Things to know this week include respecting the legacy of Martin Luther King Jr., possible action on the Board of Education budget in Meriden, the future of the old Wallingford station and funding requests Federal under the American Rescue Plan Act in Meriden.
Federal, state and municipal offices are closed Monday for MLK Day.
Here is the list of seven things to know locally to start your week.
The City of Wallingford is scheduled to hold its annual Martin Luther King Jr. Day celebration Monday at 10 a.m. in the Robert F. Parisi Council Chambers at City Hall. The program includes student artwork, essays and readings, and a performance by the “New Ensemble” choral group. Anyone present who is not fully vaccinated against COVID-19 is required to wear a mask.
On Tuesday evening, the Meriden Board of Education will meet in person, with members of the public able to watch the proceedings remotely, via Google Meets. The meeting starts at 6 p.m.
According to a posted agenda, the board is expected to discuss a new pilot program, courses for the upcoming school year, as well as a first reading of a proposed policy regarding the approval of textbooks and digital content. , and vote on the finance committee. recommendation to approve the School Department’s 2022-2023 budget request.
On Tuesday, Wallingford City Council is due to hold its regular meeting at 6:30 p.m. in the Robert F. Parisi Council Chambers at City Hall. The agenda includes filling a vacancy on council due to the resignation of Gina Morgenstein, the future of the city’s historic train station, electoral district reviews, and the city’s comprehensive annual audit.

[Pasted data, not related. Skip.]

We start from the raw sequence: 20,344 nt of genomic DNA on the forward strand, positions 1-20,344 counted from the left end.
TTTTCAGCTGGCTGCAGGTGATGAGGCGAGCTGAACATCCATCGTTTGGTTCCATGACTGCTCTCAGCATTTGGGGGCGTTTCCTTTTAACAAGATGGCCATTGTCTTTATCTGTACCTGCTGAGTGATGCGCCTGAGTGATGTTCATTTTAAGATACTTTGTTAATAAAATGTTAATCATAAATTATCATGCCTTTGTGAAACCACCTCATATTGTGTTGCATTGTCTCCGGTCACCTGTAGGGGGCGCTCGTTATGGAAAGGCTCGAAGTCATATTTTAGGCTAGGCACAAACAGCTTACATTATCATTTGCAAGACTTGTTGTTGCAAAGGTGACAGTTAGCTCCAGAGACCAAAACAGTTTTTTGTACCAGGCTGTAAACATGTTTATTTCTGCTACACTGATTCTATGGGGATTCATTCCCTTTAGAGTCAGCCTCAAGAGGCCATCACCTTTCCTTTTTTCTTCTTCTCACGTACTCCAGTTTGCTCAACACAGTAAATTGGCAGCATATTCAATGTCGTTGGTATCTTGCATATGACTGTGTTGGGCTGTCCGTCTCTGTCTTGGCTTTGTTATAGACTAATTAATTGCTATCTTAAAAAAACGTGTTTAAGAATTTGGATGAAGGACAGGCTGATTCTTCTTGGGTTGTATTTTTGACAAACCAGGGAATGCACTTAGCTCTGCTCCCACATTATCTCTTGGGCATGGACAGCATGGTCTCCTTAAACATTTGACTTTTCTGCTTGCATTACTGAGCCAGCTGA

The Meriden City Council will meet on Tuesday remotely, by videoconference. The meeting begins at 6:30 p.m. and can be accessed through the city’s website, https://www.meridenct.gov/. The board must vote on recommendations from the US bailout steering committee to approve three requests for the use of ARPA funds: for additional staff at the Department of Health and Human Services; support services for victims of domestic violence; and part-fund a marketing campaign to support small businesses impacted by the pandemic.
The owners of Rogers Orchards are looking to install a solar panel on their farm to help offset energy consumption. The plan is before the Planning and Zoning Commission, which must vote on it on Tuesday.
The solar array could be built behind some of the farm buildings on Long Bottom Road.
The meeting is scheduled for Tuesday at 7 p.m. at the John Weichsel Civic Center, 200 N. Main St.
The Cheshire Economic Development Commission will meet on Tuesday to receive a number of updates on the city’s plans, including digital marketing firm Rebel Interactive Group moving its headquarters to the former location of Furniture Barn on West Main Street. The commission will also receive an update on the Ball & Socket project and grant applications. The meeting will start at 7:30 a.m. on Zoom. The public can join using the link: us06web.zoom.us/j/81680391525.
The Wallingford Police Station Steering Committee plans to hold a special meeting Thursday at 10 a.m. in Room 315 at Town Hall. The committee is overseeing plans to move the service into an existing building at 100 Barnes Road. The agenda includes the hiring of a construction manager and the naming of the building as “Wallingford City Police Services Department”.